INTERNATIONAL DIGEST: Convictions overturned for jailed Mexican Christians
Posted on Sep 11, 2009 | by Staff
NASHVILLE, Tenn. (BP)--At least 20 men in Mexico, most of them evangelical Christians, who had been falsely accused of participating in a December 1997 massacre were released in mid-August following a Supreme Court ruling that their convictions violated fundamental norms of justice.
Part of the court ruling said prosecutors in the case fabricated testimony against the men, who have been serving 25- or 36-year sentences related to the Dec. 22, 1997, killing of 45 civilians in Acteal village in Chiapas state. The Compass Direct news service reported that area evangelicals viewed the imprisoned Christians as caught between survivors of the massacre clamoring for convictions and government police and military forces eager to shift blame away from paramilitaries fighting rebels of the Zapatista National Liberation Army. More than 50 people were imprisoned on charges related to the incident.
"Acteal is a double tragedy," attorney Javier Cruz Angulo said after the ruling, according to Compass. "On the one hand, you have an abominable massacre, and on the other, more than 50 human beings imprisoned without proof." The court will review the cases of another 31 men convicted in connection with the killing, and six more will be given new trials, according to news reports.
Some of imprisoned Christians say they were arrested because they were falsely accused by rebel sympathizers with whom they had been embroiled in land disputes. Others said they were simply nearby when authorities made random round-ups.
HELPING REFUGEES RESULTS IN PRISON TERMS -- Two Chinese Christians were sentenced Aug. 30 to prison terms for helping North Korean refugees escape to South Korea through China.
Li Mingshun and Zhang Yonghu were indicted in July on charges of "human smuggling across the border," according to the ChinaAid human rights group. Li and Zhang were among several Christians helping provide food, shelter and transportation for 61 refugees crossing Chinese provinces into Mongolia, where state laws permit residents to seek asylum in South Korea. Li was sentenced to 10 years in prison, while Zhang received a seven-year term. Lawyers defending Li and Zhang hope their case will raise awareness about the Chinese government's treatment of North Korean refugees and those who help them. Family members say they intend to file appeals of the convictions.
"The verdict underscores years of continued persecution for North Koreans in China, who have been denied refugee status by the Chinese government and repatriated in violation of the UNHCR Convention and Protocol Relating to the Status of Refugees, which China signed in 1982," a statement released by ChinaAid said. "The costs of repatriation are dire. Refugees face charges of treason upon their return to the home country, punishable by death, detention and/or lifelong imprisonment in labor camps. Detained Korean women and children in China are frequently sold into the sex-slave trade, disappearing from the formal record into the human trafficking void. Many Chinese and Korean Christians, like Li and Zhang, work with underground networks to aid these refugees as they seek freedom from persecution, only to be arrested and charged as criminals."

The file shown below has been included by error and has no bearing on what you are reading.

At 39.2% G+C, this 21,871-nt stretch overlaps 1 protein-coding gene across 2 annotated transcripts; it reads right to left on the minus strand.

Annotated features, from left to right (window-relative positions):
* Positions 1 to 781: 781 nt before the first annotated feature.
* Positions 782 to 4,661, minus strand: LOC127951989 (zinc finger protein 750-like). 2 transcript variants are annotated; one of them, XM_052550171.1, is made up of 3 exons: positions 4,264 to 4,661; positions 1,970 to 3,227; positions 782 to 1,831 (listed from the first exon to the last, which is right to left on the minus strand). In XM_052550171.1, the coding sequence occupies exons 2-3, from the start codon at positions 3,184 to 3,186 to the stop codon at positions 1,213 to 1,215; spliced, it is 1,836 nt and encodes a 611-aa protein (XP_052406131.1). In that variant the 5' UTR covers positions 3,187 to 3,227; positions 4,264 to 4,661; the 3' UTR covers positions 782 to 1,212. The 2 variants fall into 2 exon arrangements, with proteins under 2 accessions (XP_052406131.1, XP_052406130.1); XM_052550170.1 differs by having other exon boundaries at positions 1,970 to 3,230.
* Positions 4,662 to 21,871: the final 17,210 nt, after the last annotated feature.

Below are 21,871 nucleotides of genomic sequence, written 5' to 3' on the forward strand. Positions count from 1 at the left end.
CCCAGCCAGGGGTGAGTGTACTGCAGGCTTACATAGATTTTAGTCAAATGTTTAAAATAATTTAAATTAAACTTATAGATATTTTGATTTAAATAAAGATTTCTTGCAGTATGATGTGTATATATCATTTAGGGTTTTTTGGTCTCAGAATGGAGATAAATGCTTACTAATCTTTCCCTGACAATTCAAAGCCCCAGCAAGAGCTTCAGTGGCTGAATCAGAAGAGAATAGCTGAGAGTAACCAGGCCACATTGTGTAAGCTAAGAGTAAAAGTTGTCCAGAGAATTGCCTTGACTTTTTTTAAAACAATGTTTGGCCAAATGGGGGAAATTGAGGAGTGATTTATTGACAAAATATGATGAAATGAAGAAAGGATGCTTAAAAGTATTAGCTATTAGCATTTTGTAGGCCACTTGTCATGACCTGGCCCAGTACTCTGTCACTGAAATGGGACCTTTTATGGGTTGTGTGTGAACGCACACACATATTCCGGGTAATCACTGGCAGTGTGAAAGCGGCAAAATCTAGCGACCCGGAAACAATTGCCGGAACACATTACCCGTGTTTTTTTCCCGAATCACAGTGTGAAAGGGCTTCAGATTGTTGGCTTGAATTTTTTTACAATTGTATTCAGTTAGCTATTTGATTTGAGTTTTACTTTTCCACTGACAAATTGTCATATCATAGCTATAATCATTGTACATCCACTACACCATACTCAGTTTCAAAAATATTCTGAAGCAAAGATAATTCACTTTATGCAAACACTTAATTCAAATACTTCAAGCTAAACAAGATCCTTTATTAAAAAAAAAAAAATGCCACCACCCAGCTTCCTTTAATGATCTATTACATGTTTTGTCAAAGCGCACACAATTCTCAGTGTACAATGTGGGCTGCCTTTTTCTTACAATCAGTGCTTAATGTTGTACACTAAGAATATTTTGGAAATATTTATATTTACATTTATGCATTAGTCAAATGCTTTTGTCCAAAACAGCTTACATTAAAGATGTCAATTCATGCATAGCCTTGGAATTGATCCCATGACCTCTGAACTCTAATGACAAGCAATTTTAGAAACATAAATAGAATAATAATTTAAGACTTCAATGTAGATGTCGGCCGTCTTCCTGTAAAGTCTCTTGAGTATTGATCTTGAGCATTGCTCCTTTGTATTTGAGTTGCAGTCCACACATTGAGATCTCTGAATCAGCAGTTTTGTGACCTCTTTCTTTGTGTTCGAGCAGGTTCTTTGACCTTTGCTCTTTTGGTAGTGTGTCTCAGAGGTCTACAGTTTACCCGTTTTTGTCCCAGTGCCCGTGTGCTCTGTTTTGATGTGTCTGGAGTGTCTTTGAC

ChinaAid President Xiqiu "Bob" Fu said groups and individuals concerned about the case can contact the Beijing office of the United Nations High Commissioner for Refugees by e-mailing firstname.lastname@example.org to ask the U.N. to work for the release of Li and Zhang and to pressure the Chinese government to respect and uphold human rights for North Korean refugees.
'DYING' PATIENTS KILLED PREMATURELY, EXPERTS WARN -- Terminally-ill patients in England are being made to die prematurely because doctors are wrongly judging them as close to death, six medical experts have claimed in a letter to London's Daily Telegraph newspaper.
New guidelines introduced by England's National Health Service allow doctors and medical staff to withdraw food, fluid and drugs from dying patients and sedate them until they die. Sedation, however, can mask signs that a patient in fact is not dying and, in effect, result in the person being put to death by following the guidelines, which are called "the Liverpool Care Pathway."
The guidelines were designed to reduce a patient's suffering in his final hours and have been adopted by more than 300 hospitals, 130 hospices and 560 care homes in England since 2004, the Telegraph reported. However, symptoms that might lead a medical team to conclude a patient is dying can be caused by other medical problems, the experts said.
"Forecasting death is an inexact science" and patients can be misdiagnosed as close to death, the letter noted. Withdrawing food, fluids and medicine after an incorrect diagnosis that a patient is close to death results in a "self-fulfilling prophecy" of his death, it said. The experts' warning came on the heels of a report estimating up to 1 million patients had received poor or cruel care in country's national health system.
Compiled by Baptist Press assistant editor Mark Kelly.